“These are misinformed oncologists who believe if a cancer does not recur within five years, you’re cured. Being a three-time carcinoma survivor myself, I don’t agree. The cobra sits in your body and surfaces like a bombshell”
Joe Fredlick, your Jewish employer, moved to the male section from where he was with us in the women’s section. He folded his hands on his belly and made all the motions that the other worshippers made. Since I observed it all happen in the men’s section with the wide opening, I assume that the women’s section upstairs made the same motions as the men’s downstairs. A male imam downstairs led your namaz-e-janaza.
I followed you, Kakko, wherever the stretcher with the red chador rolled. Suddenly, through the main entrance to the Islamic Center, I saw ten bearded men carry you on an open wooden casket that had handle bars to it. They were your pallbearers. Five on each side. Within seconds they had shoved you up in the open casket, in the waiting black limousine which was the hearse. The red chador still covered you. And, then the hearse sped off. I was dumbfounded.
“Where are the family’s males?” I wondered.
I saw Arif, our brother-in-law, stand near the stairs where the bearded ones loaded you and sped off. Arif, I think, was as surprised as I was. This is not how it’s done at home, I kept wondering. It’s the family’s males who pick up the open cradle in which the body lies, covered in a black cloth with the gold embroidered shahada. On top is a sheet of flowers: roses, marigolds, jasmine and all. Here, there was nothing of the kind. Strangers loaded you into the hearse. I ran into your husband, Wahid, briefly. He was totally lost, in absolute shock, surrounded by people from the community who offered condolences. The five of us then, i.e. Gigi, Arif, our sister Pappo, her husband Qaiser and I drove to the cemetery where your body had already arrived with no one in the funeral cortege. Nor was anyone in the family there to receive you. It was all so helter-skelter. People got lost as they tried to find the Lakewood Park Cemetery. Some male from the Islamic Center was in charge of the funeral arrangements. That’s not enough, I thought. He yelled and shouted at your grave as preparations were made to lower you into your final resting place. You would have been as upset as we were, given that you were such an organized person yourself. An absolute perfectionist.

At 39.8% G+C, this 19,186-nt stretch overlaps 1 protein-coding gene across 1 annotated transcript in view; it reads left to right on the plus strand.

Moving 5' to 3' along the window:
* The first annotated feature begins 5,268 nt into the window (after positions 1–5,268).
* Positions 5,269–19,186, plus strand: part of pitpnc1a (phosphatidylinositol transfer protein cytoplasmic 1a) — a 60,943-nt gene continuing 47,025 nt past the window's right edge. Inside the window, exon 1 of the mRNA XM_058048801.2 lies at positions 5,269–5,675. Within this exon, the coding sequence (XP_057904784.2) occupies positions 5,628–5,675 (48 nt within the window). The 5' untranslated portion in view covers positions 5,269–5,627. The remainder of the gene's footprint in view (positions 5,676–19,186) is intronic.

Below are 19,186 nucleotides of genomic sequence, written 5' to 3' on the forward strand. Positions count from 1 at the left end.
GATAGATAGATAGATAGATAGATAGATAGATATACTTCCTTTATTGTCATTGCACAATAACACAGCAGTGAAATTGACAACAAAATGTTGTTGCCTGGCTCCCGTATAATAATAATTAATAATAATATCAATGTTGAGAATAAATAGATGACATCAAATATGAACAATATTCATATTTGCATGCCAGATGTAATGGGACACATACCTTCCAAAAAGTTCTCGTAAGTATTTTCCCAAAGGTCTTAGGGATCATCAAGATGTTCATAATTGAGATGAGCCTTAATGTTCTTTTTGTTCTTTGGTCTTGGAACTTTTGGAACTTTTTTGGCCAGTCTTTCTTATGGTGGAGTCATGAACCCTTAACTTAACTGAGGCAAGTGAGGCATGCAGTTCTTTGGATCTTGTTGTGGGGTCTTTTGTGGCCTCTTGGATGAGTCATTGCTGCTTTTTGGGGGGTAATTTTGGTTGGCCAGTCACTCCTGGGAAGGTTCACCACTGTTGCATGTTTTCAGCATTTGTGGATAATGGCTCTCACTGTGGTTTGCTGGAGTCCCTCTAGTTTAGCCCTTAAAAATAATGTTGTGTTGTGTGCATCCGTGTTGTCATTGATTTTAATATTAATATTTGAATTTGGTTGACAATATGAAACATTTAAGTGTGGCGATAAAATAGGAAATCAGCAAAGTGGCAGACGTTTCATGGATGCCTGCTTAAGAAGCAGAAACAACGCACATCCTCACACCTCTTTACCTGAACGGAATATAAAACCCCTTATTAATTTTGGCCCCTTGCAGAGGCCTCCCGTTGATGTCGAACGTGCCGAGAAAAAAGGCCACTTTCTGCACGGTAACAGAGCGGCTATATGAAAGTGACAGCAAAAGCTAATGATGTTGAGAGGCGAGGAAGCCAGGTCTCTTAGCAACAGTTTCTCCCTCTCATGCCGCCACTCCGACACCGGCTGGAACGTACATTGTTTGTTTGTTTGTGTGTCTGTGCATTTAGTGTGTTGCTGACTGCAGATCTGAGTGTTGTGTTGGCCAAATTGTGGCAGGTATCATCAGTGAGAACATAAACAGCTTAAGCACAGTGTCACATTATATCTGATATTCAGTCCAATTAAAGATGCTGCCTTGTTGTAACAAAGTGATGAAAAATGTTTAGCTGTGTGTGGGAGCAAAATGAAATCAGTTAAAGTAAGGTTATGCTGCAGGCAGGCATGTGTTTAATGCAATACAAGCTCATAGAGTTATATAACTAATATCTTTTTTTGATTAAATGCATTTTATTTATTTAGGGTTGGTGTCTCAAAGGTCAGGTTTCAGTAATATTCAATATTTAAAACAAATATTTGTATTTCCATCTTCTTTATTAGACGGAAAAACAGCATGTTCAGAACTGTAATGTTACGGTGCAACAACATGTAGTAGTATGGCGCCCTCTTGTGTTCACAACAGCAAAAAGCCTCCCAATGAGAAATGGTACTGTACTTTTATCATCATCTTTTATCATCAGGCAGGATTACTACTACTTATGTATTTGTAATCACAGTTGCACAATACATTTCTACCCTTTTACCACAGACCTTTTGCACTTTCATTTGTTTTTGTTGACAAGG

We, your sisters, minded our own business as we left it to your immediate family and the in-laws. They claim that this is how funerals are done in Muslim North America. I have heard otherwise.
A white non-Muslim, Rick, was the driver for the excavator that dug up your burial chamber. Rick lowered you into your final, last resting place. He was most respectful. You were placed on the open wooden casket in which you were carried from the Islamic Center. While Rick stood in the grave with his boots on, Ryan, Joe, Ali and Chisti held on to the ropes as your casket was lowered down – for Rick to receive. The area was slippery from the morning rain and the mounds of dug-up dirt made it even more challenging. Chisti’s large boots were covered in white plastic. He was the tallest and strongest among the men, and was therefore right in front, steering the ropes that carried your open casket. The team battled until Rick, down in the chamber, received your casket securely. He was tall and strong. You were laid to rest with your face toward Mecca. A few wooden planks covered your body and then dirt was poured on you. The major part of the dirt was moved by the excavator that Rick steered. The family’s lads, i.e. your grandsons: Omar, Yusuf, Adam and Eli, and my grandsons Zayn and Raza, put some dirt with their spades on you. The young boys took it as a game. Nora watched in bewilderment, in her mother Maaria’s arms. A few days earlier, on Thursday, the day before you left this world, your grandchildren had said goodbye to you in tears. Their beloved Nano was going.